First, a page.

In 1959, Johnsonburg Presbyterian Center was established to provide experiential Christian education in support of the Presbyterian Church in New Jersey. Johnsonburg today is a place where city kids meet country kids, where black and white discover common ground, where the rich and poor of means and spirit are valued equally, and where each is encouraged to take another vital step toward realizing oneness in Christ. Each year, Nassau Church provides Johnsonburg with financial support and sends youth and children to camp.
CM is an investigative agency with no religious affiliation. Since its founding in 1980, as of the end of 2014, it has freed 53 innocent people who together had spent 1,083 years in prison. Centurion works through a network of attorneys and forensic experts throughout the U.S. and Canada. It also relies on a dedicated group of volunteers from the Princeton community who help to identify and develop cases.
Nassau Church has long worked for both Israeli security and Palestinian justice, through denominational activities and organizations supportive of the peace process. We sponsored an overture to the 2006 General Assembly that called for the financial support of intercommunity peacemaking groups in the region, including Mar Elias Educational Institutions, the Oasis of Peace and the Parents Circle.
Tom Charles (firstname.lastname@example.org)
CFPA is a grassroots organization that brings together people of all ages, backgrounds, professions and political persuasions in support of three goals: global abolition of nuclear weapons, a peace economy and a halt to weapons trafficking at home and abroad. Begun in Princeton in 1980 as an interfaith effort to reverse the nuclear arms race, CFPA has since developed strong political advocacy and public education components.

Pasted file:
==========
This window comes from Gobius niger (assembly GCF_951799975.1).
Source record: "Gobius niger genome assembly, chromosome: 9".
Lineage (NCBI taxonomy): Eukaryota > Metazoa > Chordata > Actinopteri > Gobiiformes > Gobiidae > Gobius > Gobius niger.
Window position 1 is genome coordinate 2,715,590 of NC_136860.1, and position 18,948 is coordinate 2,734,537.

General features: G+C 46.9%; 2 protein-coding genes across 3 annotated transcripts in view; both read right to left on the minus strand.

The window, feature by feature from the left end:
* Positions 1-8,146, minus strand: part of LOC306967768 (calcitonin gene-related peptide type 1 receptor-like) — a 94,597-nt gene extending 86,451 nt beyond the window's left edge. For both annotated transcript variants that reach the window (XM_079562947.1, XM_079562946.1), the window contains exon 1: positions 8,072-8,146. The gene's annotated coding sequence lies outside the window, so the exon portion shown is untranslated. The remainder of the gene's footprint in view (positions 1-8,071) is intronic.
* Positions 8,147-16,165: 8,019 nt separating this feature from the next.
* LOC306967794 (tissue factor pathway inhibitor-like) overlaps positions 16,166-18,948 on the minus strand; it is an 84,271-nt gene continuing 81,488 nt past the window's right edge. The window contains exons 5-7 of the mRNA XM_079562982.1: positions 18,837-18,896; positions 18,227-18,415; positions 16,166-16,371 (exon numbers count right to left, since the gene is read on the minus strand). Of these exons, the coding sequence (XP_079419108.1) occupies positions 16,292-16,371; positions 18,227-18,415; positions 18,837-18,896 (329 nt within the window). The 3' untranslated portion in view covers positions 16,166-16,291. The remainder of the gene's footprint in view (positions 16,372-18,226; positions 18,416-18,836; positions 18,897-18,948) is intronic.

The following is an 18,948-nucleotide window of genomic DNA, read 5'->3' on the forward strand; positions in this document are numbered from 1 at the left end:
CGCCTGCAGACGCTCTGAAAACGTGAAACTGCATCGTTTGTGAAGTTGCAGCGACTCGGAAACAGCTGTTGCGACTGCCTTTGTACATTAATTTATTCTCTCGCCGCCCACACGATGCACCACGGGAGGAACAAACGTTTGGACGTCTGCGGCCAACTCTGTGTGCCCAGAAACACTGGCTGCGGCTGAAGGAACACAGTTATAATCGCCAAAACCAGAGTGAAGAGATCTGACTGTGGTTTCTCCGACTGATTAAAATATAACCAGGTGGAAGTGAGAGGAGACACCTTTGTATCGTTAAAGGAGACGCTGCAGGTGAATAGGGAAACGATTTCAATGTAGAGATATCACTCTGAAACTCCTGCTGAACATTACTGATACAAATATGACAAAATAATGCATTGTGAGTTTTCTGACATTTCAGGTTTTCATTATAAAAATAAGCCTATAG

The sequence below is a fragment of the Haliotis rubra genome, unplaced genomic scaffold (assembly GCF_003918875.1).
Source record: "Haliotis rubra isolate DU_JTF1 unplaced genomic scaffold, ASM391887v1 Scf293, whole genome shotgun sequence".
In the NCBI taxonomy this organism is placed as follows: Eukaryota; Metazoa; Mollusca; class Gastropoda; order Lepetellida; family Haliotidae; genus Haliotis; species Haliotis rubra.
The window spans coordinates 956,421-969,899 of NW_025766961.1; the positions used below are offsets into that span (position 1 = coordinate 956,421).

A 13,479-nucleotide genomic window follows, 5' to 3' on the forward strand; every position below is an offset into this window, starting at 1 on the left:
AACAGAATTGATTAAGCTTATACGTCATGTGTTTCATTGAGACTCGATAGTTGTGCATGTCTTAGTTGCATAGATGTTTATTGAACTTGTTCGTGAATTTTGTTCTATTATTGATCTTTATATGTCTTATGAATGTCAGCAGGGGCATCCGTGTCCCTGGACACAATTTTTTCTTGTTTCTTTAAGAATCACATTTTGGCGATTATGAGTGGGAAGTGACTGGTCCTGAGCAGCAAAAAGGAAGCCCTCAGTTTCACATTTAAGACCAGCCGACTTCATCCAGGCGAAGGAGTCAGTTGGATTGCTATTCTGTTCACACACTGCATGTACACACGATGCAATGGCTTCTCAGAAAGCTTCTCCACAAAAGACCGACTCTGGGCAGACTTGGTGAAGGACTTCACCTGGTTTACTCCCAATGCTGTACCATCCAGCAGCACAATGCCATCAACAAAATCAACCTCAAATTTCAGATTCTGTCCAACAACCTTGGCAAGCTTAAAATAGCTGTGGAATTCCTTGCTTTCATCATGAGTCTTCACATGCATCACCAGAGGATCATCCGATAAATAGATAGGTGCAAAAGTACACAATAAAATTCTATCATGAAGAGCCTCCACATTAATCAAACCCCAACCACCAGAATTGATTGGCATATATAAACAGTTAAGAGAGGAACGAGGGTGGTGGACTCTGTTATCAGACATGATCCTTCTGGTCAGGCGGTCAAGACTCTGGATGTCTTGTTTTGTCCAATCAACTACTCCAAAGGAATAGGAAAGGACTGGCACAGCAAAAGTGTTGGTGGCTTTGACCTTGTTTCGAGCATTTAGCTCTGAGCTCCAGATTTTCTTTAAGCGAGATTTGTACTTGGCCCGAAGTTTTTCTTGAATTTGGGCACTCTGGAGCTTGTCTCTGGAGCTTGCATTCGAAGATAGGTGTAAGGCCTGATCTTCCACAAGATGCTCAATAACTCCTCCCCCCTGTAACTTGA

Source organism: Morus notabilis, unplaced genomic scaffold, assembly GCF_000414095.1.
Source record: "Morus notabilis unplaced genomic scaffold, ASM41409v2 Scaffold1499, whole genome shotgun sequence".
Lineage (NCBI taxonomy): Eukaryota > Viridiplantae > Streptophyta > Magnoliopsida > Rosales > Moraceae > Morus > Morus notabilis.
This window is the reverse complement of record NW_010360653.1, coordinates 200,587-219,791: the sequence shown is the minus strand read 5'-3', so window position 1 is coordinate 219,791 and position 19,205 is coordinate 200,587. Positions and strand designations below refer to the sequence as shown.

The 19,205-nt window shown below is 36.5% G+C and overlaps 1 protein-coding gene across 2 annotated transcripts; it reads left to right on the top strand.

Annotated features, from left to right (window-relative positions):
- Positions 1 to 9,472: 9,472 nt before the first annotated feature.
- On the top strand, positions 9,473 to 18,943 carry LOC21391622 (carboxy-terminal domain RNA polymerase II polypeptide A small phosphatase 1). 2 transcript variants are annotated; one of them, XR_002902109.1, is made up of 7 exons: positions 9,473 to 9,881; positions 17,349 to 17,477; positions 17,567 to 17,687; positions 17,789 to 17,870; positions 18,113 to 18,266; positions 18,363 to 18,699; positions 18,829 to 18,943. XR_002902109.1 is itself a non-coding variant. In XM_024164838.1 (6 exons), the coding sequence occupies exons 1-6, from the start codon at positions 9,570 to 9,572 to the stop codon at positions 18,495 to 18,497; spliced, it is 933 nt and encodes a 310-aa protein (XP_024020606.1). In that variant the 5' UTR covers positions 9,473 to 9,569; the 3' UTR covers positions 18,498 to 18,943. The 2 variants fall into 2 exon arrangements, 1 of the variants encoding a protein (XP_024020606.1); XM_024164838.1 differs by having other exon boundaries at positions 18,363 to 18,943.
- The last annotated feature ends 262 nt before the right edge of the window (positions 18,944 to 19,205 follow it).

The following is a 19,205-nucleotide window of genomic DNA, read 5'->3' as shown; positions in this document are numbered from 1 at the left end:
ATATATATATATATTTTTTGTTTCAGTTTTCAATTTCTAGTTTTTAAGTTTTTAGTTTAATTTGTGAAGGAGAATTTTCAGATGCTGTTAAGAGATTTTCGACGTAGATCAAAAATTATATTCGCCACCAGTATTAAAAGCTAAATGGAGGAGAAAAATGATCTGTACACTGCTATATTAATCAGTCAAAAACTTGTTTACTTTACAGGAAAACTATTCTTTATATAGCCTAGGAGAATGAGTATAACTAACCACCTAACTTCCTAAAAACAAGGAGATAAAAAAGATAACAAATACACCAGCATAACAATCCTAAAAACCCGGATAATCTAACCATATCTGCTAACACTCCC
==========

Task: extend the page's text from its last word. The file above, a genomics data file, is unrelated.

Seven hundred miles off the coast of the richest country in the world lies the most impoverished nation in the hemisphere – Haiti. Its 8 million inhabitants have the worst health status of all countries in Latin America and the Caribbean. Friends for Health in Haiti is a 501(c)3 non-profit organization registered in Wisconsin. Its mission is to improve the health status of the people of Haiti, through high-quality health care, provided in a caring, compassionate and respectful manner, as a means of demonstrating God’s love in this world and as a reflection of faith in Jesus Christ. FHH was founded and is directed by Dr. Catherine Wolf, a daughter of Kingston Presbyterian Church. In January 2012 seven members of Nassau Church joined with seven others in the presbytery to travel to Haiti to work with Dr. Katie Wolf Dr. Wolf is building a medical mission in the hills above Jeremie, Haiti, in a small rural mountain village named, Gatinaeu. The vision for Sant de Sante de Gatineau (Health Center of Gatineau) is to develop a primary care clinic and maternity center. We continue to be in touch with the Kingston Presbyterian Church and look forward to sharing information about future trips to FHH.